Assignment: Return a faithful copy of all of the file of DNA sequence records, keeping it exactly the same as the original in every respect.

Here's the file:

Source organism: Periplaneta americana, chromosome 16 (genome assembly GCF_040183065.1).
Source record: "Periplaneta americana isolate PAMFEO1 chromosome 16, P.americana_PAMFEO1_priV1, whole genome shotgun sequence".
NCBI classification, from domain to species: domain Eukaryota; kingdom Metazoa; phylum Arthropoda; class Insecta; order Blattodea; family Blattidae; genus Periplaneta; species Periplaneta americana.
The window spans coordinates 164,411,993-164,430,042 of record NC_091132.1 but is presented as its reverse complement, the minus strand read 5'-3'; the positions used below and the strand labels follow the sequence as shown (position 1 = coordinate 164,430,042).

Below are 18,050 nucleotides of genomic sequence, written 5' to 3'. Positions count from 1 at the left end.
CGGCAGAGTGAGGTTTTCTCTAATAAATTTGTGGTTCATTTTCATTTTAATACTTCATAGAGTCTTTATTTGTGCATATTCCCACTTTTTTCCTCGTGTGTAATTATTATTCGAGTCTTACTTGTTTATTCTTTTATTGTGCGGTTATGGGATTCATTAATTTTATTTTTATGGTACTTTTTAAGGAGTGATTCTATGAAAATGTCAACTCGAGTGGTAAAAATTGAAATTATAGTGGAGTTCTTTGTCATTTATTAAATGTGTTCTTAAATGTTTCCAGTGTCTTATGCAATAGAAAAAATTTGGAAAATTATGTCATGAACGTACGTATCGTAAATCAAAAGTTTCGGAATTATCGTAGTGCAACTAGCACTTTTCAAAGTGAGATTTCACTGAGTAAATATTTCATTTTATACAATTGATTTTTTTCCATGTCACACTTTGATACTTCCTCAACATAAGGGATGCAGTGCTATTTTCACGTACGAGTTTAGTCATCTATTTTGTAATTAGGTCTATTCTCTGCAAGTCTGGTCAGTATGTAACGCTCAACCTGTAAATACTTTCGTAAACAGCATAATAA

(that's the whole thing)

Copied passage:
Source organism: Periplaneta americana, chromosome 16 (genome assembly GCF_040183065.1).
Source record: "Periplaneta americana isolate PAMFEO1 chromosome 16, P.americana_PAMFEO1_priV1, whole genome shotgun sequence".
NCBI classification, from domain to species: domain Eukaryota; kingdom Metazoa; phylum Arthropoda; class Insecta; order Blattodea; family Blattidae; genus Periplaneta; species Periplaneta americana.
The window spans coordinates 164,411,993-164,430,042 of record NC_091132.1 but is presented as its reverse complement, the minus strand read 5'-3'; the positions used below and the strand labels follow the sequence as shown (position 1 = coordinate 164,430,042).

Below are 18,050 nucleotides of genomic sequence, written 5' to 3'. Positions count from 1 at the left end.
CGGCAGAGTGAGGTTTTCTCTAATAAATTTGTGGTTCATTTTCATTTTAATACTTCATAGAGTCTTTATTTGTGCATATTCCCACTTTTTTCCTCGTGTGTAATTATTATTCGAGTCTTACTTGTTTATTCTTTTATTGTGCGGTTATGGGATTCATTAATTTTATTTTTATGGTACTTTTTAAGGAGTGATTCTATGAAAATGTCAACTCGAGTGGTAAAAATTGAAATTATAGTGGAGTTCTTTGTCATTTATTAAATGTGTTCTTAAATGTTTCCAGTGTCTTATGCAATAGAAAAAATTTGGAAAATTATGTCATGAACGTACGTATCGTAAATCAAAAGTTTCGGAATTATCGTAGTGCAACTAGCACTTTTCAAAGTGAGATTTCACTGAGTAAATATTTCATTTTATACAATTGATTTTTTTCCATGTCACACTTTGATACTTCCTCAACATAAGGGATGCAGTGCTATTTTCACGTACGAGTTTAGTCATCTATTTTGTAATTAGGTCTATTCTCTGCAAGTCTGGTCAGTATGTAACGCTCAACCTGTAAATACTTTCGTAAACAGCATAATAA